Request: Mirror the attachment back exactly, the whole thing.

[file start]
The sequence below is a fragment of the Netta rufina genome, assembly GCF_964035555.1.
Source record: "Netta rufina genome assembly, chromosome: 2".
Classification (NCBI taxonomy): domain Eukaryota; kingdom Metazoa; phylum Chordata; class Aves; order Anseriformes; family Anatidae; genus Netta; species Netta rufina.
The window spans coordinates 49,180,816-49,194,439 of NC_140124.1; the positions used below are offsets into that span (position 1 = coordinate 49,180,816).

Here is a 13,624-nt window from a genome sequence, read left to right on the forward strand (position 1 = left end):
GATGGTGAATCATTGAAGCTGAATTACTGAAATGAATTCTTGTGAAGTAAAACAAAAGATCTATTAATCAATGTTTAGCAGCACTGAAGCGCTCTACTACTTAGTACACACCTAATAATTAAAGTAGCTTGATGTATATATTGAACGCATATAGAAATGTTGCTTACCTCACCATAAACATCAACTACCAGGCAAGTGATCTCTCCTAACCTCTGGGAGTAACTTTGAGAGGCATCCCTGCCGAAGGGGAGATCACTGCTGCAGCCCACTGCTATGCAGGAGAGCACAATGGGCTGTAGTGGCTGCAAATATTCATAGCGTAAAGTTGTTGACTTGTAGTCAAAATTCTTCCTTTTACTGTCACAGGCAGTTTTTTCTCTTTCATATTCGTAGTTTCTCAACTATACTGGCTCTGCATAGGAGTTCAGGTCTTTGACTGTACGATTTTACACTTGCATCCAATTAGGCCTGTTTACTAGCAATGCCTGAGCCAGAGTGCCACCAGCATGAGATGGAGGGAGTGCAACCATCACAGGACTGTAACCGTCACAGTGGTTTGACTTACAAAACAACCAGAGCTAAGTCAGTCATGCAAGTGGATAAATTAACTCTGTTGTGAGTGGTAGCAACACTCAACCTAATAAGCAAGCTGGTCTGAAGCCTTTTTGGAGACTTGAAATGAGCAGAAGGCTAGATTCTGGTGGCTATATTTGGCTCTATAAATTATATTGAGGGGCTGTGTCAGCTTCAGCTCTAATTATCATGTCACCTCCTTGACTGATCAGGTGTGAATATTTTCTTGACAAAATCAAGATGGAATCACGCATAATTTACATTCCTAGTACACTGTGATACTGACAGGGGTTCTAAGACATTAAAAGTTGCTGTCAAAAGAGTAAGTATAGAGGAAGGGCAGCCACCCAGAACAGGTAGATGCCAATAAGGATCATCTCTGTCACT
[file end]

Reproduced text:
The sequence below is a fragment of the Netta rufina genome, assembly GCF_964035555.1.
Source record: "Netta rufina genome assembly, chromosome: 2".
Classification (NCBI taxonomy): domain Eukaryota; kingdom Metazoa; phylum Chordata; class Aves; order Anseriformes; family Anatidae; genus Netta; species Netta rufina.
The window spans coordinates 49,180,816-49,194,439 of NC_140124.1; the positions used below are offsets into that span (position 1 = coordinate 49,180,816).

Here is a 13,624-nt window from a genome sequence, read left to right on the forward strand (position 1 = left end):
GATGGTGAATCATTGAAGCTGAATTACTGAAATGAATTCTTGTGAAGTAAAACAAAAGATCTATTAATCAATGTTTAGCAGCACTGAAGCGCTCTACTACTTAGTACACACCTAATAATTAAAGTAGCTTGATGTATATATTGAACGCATATAGAAATGTTGCTTACCTCACCATAAACATCAACTACCAGGCAAGTGATCTCTCCTAACCTCTGGGAGTAACTTTGAGAGGCATCCCTGCCGAAGGGGAGATCACTGCTGCAGCCCACTGCTATGCAGGAGAGCACAATGGGCTGTAGTGGCTGCAAATATTCATAGCGTAAAGTTGTTGACTTGTAGTCAAAATTCTTCCTTTTACTGTCACAGGCAGTTTTTTCTCTTTCATATTCGTAGTTTCTCAACTATACTGGCTCTGCATAGGAGTTCAGGTCTTTGACTGTACGATTTTACACTTGCATCCAATTAGGCCTGTTTACTAGCAATGCCTGAGCCAGAGTGCCACCAGCATGAGATGGAGGGAGTGCAACCATCACAGGACTGTAACCGTCACAGTGGTTTGACTTACAAAACAACCAGAGCTAAGTCAGTCATGCAAGTGGATAAATTAACTCTGTTGTGAGTGGTAGCAACACTCAACCTAATAAGCAAGCTGGTCTGAAGCCTTTTTGGAGACTTGAAATGAGCAGAAGGCTAGATTCTGGTGGCTATATTTGGCTCTATAAATTATATTGAGGGGCTGTGTCAGCTTCAGCTCTAATTATCATGTCACCTCCTTGACTGATCAGGTGTGAATATTTTCTTGACAAAATCAAGATGGAATCACGCATAATTTACATTCCTAGTACACTGTGATACTGACAGGGGTTCTAAGACATTAAAAGTTGCTGTCAAAAGAGTAAGTATAGAGGAAGGGCAGCCACCCAGAACAGGTAGATGCCAATAAGGATCATCTCTGTCACT